LLC Members Owning One-To-Four Family Dwellings In NY Will Have To Reveal Identities

Business Features

Gov. Signs LLC Disclosure Bill Requiring Transparency

Members of limited liability companies will have to provide much more information to the public when the LLC purchases real estate.

A.7190/S.1730, was approved in party-line votes in the state Legislature at the end of the legislative session in June. Governor Andrew Cuomo signed the bill today.

The legislation requires limited liability companies to disclose the individual members of the company when it files a joint tax return for any sale of real residential property.

The requirement applies only to residential property containing one-to four-family dwelling units and requires that the joint tax return be accompanied with a list identifying all the members, managers and any other authorized persons of the company. Assemblyman Kenneth Zebrowski, D-New York City, wrote that the practice has been in use in New York City since 2015.

The legislation passed the state Senate 40-22 with all 40 Democrats voting in favor and 20 of 22 Republicans voting against.

In the Assembly, 103 of 107 Democrats voted in favor of the bill with 40 of 43 Republicans voting against.

This bill would require limited liability companies to disclose whenever they transfer real property — buy or sell — the names and addresses of all shareholders, directors, officers, members, managers and partners of the limited liability company or any businesses that might be a member.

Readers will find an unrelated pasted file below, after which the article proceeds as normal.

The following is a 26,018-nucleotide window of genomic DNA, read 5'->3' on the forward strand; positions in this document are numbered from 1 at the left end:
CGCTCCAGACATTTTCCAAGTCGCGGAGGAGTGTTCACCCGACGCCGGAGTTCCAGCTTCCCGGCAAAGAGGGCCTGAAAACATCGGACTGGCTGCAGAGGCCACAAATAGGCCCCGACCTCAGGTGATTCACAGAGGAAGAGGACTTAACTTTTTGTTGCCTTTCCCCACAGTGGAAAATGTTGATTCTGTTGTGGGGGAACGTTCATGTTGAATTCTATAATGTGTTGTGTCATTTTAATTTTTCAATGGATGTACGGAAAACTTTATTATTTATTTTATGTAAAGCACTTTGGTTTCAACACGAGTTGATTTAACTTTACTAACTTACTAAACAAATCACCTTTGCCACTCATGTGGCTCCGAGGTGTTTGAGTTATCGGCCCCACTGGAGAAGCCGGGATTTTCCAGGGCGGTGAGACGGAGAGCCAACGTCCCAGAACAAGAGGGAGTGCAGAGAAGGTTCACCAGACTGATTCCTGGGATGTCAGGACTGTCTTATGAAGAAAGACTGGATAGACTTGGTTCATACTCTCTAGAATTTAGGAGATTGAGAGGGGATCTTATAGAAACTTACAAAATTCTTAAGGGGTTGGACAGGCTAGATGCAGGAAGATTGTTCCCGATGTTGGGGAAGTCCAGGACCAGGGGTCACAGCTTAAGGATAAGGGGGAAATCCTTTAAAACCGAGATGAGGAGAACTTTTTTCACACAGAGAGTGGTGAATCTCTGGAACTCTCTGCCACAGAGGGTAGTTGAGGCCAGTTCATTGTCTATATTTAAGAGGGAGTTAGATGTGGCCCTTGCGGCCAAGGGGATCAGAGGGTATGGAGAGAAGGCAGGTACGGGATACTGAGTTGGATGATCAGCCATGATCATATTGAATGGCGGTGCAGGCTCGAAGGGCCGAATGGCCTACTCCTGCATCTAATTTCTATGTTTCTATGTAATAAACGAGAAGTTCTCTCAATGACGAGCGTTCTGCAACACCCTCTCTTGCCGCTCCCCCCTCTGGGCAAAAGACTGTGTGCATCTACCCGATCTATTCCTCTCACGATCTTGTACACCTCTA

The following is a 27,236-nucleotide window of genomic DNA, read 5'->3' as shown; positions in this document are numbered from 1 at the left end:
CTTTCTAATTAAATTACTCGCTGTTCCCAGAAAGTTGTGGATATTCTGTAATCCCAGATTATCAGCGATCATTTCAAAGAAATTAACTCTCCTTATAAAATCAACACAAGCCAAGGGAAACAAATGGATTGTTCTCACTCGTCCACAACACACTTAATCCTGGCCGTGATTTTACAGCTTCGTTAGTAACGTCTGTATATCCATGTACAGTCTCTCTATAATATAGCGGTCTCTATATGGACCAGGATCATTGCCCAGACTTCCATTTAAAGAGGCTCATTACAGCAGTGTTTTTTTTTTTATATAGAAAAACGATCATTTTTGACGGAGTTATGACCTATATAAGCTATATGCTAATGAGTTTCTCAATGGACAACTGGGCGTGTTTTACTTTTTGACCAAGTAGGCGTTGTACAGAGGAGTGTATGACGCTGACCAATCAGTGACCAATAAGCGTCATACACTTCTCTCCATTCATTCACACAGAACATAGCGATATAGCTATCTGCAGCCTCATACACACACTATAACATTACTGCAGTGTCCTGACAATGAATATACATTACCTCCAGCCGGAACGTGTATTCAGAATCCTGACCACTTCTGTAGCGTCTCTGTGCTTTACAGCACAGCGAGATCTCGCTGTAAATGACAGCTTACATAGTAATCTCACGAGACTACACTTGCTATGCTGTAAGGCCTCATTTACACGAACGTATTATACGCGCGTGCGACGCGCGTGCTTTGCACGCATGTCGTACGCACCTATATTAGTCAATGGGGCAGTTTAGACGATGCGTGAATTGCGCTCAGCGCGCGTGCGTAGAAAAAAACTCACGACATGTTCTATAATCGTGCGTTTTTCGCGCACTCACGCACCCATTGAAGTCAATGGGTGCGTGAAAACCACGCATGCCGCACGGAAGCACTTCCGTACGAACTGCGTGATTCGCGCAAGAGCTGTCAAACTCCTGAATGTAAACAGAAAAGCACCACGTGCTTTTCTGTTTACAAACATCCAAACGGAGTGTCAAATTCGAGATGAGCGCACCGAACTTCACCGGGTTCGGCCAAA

Republicans argued that limited liability companies are being singled out, and these provisions set them aside from others who are involved in real estate transactions.

Democrats however said that there is good reason to impose the reporting requirement because it increases transparency in real estate dealings. Democratic lawmakers contend purchases by LLCs make it difficult to identify the company behind the property purchase, so the reporting requirement makes it easier for the public to see who is buying land in their neighborhood. Similar legislation passed the Assembly in 2016 but was not taken up by the Senate.

In Senator James Skoufis’ (D-Hudson Valley) report by the Investigations and Government Operations Committee, the investigation found that municipalities often struggle to properly enforce code, often because the anonymity of LLCs makes it nearly impossible to track down individuals responsible for the property.

In arguing for the passage of the bill, Zebrowski said, “This bill would provide some transparency to LLCs. LLCs were a mechanism that was set up often times to make it easier for businesses, especially small businesses, to organize and form. Unfortunately it’s created a dynamic where they have owned numerous properties in various parts of the state, not done the right thing by tenants, not done the right thing by communities and really been able to hide behind their formation and business entity. This bill would shed a little bit of light on that and require a disclosure process. I think it’s the right way to go.”